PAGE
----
What just happened? After months of reports, one of TikTok's initial forays into games has emerged. Users in several countries can now play HTML5-based mini-games within the service. TikTok is the latest initially non-gaming service attempting to break into the sector.

TikTok users in some countries, including the US, can now upload videos containing links to a small selection of HTML5-based mini-games. The new feature is a test to see if games could become the next magnet for engagement on the platform.

In the final steps before uploading a TikTok video, users will find "MiniGame" as an option under "Add link." The option lets them attach one of seven small games to their video from companies including FRVR, Lotum, Nitro, Voodoo, and Aim Lab. Viewers coming across the video can tap the link to start playing within the TikTok app. One of the games, for example, involves comparing two seemingly identical pictures before tapping on the difference between them.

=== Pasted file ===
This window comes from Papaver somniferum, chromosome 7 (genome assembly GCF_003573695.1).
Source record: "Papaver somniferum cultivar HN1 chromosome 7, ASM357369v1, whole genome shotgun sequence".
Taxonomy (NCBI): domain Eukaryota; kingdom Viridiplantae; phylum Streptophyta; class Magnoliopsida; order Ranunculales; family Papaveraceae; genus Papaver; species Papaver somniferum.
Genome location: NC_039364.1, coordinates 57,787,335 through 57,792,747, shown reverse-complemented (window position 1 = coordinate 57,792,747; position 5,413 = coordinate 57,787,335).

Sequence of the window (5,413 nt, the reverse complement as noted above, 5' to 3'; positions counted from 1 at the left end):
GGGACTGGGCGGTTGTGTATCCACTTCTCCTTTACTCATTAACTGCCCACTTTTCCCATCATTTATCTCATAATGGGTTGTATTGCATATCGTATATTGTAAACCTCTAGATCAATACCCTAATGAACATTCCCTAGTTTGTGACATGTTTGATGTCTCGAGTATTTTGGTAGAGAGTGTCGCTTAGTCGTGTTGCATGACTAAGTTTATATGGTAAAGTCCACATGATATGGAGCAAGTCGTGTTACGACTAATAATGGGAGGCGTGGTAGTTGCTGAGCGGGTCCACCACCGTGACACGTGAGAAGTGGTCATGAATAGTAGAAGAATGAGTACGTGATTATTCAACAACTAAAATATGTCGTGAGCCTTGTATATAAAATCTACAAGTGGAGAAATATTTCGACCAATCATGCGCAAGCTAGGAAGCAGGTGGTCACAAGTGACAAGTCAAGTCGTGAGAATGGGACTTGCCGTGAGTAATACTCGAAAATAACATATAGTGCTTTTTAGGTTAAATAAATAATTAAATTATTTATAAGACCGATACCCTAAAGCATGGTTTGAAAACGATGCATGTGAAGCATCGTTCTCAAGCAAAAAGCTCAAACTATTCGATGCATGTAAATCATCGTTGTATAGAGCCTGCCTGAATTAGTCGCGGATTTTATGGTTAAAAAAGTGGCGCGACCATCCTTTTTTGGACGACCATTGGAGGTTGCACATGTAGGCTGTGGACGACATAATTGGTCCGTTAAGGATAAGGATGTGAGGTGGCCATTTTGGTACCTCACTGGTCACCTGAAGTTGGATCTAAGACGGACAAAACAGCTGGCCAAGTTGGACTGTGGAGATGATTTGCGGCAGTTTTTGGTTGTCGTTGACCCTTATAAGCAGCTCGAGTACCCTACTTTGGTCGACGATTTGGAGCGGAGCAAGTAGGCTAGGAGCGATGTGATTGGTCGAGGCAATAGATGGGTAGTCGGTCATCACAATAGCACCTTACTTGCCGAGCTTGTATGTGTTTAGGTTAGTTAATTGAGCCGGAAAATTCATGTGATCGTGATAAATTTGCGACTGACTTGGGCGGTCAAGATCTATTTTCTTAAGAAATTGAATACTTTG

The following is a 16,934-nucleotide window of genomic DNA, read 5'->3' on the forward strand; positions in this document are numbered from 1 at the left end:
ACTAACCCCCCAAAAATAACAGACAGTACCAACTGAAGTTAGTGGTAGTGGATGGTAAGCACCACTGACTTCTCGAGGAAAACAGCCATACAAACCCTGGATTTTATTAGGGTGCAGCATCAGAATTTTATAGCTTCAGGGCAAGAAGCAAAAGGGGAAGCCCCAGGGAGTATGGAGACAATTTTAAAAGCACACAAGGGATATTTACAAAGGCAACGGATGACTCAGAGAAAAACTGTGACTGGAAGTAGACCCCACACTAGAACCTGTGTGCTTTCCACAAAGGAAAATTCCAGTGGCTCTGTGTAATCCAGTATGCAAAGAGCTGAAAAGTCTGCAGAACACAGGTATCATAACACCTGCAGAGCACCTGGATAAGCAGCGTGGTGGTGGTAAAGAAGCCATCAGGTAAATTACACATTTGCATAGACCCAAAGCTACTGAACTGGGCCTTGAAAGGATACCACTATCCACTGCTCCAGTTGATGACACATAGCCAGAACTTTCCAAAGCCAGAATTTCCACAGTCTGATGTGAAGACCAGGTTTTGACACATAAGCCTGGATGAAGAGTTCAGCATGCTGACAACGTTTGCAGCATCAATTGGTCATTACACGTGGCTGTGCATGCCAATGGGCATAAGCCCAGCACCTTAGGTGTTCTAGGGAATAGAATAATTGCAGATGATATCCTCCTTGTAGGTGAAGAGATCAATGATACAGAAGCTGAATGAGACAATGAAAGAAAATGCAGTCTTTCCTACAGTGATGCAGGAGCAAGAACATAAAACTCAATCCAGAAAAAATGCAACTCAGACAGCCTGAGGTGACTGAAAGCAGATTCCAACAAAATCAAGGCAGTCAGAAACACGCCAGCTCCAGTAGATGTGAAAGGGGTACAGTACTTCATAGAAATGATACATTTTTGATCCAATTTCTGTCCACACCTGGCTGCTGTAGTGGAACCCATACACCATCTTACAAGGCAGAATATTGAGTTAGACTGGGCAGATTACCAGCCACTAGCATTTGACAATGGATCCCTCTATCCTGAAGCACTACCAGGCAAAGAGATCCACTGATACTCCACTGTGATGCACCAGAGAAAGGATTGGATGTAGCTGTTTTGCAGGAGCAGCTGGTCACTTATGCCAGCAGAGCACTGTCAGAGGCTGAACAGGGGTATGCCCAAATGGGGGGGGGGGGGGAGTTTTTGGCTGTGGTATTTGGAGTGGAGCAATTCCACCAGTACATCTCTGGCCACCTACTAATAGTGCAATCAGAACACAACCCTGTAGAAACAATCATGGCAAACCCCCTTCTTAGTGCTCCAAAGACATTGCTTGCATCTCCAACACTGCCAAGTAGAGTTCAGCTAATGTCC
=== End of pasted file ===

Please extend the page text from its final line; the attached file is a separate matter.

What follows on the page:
In November, TikTok announced a partnership with Zynga to develop Disco Loco. Reports of TikTok testing HTML5 games in Southeast Asian countries also appeared in May. The company never officially announced the initiative, but it confirmed the games' existence to TechCrunch last Thursday, stressing that they've been in an early testing phase in multiple countries for at least a couple of weeks.

The move is likely another admission that various forms of media, including video games, streaming video, social media, and others, are all in the same competition for viewers' attention. Netflix admitted that Fortnite is a significant competitor in 2019 and has since included games in its subscription service. TikTok's goal is to see how the games affect users' screen time on the platform.

Unlike HTML5, Netflix's approach lets subscribers download a selection of mobile titles from the Apple App Store or the Google Play Store, making it more of a competitor to Apple Arcade. TikTok's and Netflix's mobile gaming initiatives contrast with those from Facebook and Microsoft, which Apple famously blocked.

In 2020, Microsoft and Facebook criticized Apple for blocking their cloud gaming apps while allowing TV and movie streaming apps like Netflix. Microsoft circumvented this through a browser-accessible web page. Netflix's game subscription avoided the problem by offering mobile games through the App Store per Apple's rules. Those rules don't seem to apply to TikTok's HTML5 mini-games.